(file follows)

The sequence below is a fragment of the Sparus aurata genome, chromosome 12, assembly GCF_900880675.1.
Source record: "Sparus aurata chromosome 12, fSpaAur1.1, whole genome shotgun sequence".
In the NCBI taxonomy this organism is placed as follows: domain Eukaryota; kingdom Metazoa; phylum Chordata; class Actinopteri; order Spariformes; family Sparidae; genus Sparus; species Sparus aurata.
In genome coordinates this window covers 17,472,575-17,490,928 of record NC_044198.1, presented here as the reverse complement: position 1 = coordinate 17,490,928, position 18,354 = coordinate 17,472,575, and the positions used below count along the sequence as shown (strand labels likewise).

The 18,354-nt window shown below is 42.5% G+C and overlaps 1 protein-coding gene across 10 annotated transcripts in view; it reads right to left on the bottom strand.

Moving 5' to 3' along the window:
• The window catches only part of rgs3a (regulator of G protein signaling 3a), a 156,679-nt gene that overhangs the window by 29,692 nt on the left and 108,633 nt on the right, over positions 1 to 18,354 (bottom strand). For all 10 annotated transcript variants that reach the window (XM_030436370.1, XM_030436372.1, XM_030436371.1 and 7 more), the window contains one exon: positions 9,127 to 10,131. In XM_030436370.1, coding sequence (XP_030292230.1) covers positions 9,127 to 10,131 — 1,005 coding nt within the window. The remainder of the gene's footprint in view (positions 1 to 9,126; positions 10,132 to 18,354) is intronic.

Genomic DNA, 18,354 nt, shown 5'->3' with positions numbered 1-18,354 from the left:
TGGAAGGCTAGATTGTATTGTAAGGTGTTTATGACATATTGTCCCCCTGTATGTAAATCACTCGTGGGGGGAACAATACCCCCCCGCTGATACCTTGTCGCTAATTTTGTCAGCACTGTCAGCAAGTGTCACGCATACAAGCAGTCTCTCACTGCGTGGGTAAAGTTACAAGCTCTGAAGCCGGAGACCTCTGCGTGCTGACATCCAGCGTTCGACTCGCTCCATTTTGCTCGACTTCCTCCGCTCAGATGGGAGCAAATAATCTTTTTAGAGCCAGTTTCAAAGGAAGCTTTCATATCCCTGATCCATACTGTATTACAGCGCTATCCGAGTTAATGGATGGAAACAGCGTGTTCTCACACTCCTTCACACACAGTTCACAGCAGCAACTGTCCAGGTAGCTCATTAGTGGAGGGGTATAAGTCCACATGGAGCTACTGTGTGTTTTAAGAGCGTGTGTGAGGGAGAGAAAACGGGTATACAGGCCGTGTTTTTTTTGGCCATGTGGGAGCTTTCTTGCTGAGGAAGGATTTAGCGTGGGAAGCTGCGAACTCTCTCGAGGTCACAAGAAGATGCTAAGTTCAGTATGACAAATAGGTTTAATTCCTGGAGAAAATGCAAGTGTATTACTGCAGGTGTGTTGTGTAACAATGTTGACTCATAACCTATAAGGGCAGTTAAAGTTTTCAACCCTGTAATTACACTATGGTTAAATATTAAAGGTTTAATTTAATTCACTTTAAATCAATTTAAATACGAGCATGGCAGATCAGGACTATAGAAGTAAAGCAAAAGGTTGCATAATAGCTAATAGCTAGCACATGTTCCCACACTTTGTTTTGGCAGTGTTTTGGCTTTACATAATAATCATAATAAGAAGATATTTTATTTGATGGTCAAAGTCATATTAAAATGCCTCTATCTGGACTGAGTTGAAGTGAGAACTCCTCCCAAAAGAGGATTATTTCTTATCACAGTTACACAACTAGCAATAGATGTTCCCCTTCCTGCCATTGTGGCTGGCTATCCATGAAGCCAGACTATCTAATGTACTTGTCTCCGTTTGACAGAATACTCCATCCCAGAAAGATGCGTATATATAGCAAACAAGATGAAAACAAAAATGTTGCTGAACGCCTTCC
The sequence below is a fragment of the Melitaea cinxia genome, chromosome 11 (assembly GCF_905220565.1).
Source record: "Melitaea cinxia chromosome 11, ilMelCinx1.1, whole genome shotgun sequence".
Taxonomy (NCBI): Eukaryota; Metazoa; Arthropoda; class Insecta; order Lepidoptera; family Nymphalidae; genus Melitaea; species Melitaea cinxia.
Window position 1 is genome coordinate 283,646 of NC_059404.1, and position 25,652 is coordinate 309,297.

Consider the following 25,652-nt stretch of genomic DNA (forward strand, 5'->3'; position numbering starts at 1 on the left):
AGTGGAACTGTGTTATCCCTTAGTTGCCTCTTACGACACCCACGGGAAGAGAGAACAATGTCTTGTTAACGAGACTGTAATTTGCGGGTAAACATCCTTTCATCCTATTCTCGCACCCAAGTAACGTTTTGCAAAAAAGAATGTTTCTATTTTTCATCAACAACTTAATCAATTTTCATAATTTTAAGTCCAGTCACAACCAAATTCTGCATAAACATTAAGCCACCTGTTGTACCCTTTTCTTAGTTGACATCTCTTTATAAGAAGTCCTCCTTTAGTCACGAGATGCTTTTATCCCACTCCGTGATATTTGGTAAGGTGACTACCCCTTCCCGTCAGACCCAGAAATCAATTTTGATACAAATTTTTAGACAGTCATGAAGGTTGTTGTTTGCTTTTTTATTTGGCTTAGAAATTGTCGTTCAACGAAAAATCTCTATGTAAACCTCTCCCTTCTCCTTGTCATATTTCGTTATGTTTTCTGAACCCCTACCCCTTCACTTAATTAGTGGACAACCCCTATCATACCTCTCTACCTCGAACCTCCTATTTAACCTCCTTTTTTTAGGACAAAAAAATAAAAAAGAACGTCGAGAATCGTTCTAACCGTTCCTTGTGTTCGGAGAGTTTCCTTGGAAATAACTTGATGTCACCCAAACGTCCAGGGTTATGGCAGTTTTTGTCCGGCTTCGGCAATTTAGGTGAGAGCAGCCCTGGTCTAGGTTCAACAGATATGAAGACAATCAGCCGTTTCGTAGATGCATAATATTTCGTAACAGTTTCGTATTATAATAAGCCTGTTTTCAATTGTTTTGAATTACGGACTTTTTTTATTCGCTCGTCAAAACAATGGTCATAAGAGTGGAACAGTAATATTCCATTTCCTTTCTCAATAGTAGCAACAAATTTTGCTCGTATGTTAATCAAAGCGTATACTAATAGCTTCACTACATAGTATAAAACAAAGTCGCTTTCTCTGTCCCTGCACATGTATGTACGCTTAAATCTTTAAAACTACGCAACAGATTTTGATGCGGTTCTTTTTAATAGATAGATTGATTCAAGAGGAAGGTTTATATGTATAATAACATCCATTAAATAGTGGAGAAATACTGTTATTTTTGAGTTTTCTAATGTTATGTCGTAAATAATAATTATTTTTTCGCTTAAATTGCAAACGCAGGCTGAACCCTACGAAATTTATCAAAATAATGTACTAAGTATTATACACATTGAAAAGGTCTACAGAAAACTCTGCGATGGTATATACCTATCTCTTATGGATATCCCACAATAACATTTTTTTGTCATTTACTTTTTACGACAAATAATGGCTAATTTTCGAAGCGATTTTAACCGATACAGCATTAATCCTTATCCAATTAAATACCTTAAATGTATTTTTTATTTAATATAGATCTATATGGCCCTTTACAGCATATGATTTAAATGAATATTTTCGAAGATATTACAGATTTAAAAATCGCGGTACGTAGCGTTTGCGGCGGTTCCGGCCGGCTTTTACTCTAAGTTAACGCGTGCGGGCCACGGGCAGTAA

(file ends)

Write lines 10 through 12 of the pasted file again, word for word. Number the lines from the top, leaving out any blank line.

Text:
The sequence below is a fragment of the Melitaea cinxia genome, chromosome 11 (assembly GCF_905220565.1).
Source record: "Melitaea cinxia chromosome 11, ilMelCinx1.1, whole genome shotgun sequence".
Taxonomy (NCBI): Eukaryota; Metazoa; Arthropoda; class Insecta; order Lepidoptera; family Nymphalidae; genus Melitaea; species Melitaea cinxia.